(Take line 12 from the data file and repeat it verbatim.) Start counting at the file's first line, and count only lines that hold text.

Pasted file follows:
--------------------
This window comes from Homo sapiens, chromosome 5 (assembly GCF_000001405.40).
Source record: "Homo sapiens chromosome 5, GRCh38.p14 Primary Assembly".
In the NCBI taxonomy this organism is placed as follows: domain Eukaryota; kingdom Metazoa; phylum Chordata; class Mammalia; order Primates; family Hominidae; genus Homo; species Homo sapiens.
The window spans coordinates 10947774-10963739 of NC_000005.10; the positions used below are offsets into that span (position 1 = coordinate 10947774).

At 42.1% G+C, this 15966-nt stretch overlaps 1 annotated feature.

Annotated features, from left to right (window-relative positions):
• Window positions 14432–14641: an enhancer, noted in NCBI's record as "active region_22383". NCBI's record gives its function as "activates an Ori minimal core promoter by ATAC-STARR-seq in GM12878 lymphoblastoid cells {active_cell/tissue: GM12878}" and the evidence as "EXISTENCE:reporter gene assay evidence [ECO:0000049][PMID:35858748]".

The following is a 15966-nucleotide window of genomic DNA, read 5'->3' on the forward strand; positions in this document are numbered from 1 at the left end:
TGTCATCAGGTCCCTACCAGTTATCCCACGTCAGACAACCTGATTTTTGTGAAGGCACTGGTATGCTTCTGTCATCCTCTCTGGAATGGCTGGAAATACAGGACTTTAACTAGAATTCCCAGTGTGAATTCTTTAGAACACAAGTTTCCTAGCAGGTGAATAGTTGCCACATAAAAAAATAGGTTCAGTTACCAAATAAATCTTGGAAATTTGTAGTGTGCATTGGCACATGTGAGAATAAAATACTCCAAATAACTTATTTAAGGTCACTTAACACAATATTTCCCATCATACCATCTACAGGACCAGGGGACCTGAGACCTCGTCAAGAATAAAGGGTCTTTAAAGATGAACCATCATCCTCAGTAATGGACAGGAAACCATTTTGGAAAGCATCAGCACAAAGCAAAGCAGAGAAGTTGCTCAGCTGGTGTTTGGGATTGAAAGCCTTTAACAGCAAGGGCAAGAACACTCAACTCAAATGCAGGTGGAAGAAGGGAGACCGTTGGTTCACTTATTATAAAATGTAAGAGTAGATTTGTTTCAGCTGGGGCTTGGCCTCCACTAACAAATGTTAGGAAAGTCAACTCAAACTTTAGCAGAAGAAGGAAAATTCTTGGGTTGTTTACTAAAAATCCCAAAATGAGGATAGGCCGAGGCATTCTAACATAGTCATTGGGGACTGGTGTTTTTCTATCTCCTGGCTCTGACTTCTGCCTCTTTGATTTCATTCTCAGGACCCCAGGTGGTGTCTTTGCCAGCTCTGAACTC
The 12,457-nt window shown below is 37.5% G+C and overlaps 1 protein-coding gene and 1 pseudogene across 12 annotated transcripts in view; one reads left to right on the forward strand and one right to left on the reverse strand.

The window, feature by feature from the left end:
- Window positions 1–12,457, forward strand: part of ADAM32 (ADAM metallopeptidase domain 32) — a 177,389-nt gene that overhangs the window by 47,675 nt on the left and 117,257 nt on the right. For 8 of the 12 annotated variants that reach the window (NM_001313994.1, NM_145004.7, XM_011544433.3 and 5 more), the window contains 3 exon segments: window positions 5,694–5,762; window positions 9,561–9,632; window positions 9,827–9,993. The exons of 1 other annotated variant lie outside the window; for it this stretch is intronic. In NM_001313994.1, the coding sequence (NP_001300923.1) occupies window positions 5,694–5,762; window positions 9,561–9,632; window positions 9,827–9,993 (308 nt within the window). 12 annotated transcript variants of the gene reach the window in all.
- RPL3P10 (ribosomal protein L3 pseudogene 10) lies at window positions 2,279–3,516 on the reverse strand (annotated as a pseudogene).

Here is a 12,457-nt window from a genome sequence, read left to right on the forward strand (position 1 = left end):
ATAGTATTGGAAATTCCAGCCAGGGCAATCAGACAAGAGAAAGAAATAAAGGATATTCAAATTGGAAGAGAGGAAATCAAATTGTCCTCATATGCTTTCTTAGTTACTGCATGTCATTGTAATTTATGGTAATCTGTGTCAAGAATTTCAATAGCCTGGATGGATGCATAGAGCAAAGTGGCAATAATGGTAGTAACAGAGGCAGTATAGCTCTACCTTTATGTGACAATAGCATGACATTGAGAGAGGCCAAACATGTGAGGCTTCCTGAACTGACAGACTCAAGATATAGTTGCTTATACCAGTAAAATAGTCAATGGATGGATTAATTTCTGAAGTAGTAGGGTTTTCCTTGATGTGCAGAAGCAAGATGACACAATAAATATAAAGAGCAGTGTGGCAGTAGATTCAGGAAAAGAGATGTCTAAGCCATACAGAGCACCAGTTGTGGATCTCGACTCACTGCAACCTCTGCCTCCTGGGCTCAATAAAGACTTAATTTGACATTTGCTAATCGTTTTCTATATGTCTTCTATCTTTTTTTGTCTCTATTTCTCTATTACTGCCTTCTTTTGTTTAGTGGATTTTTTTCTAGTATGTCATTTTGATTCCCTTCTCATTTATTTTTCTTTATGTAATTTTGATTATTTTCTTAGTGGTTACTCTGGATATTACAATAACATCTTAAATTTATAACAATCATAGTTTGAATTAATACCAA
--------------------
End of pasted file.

- Window positions 1–12,457, forward strand: part of ADAM32 (ADAM metallopeptidase domain 32) — a 177,389-nt gene that overhangs the window by 47,675 nt on the left and 117,257 nt on the right. For 8 of the 12 annotated variants that reach the window (NM_001313994.1, NM_145004.7, XM_011544433.3 and 5 more), the window contains 3 exon segments: window positions 5,694–5,762; window positions 9,561–9,632; window positions 9,827–9,993. The exons of 1 other annotated variant lie outside the window; for it this stretch is intronic. In NM_001313994.1, the coding sequence (NP_001300923.1) occupies window positions 5,694–5,762; window positions 9,561–9,632; window positions 9,827–9,993 (308 nt within the window). 12 annotated transcript variants of the gene reach the window in all.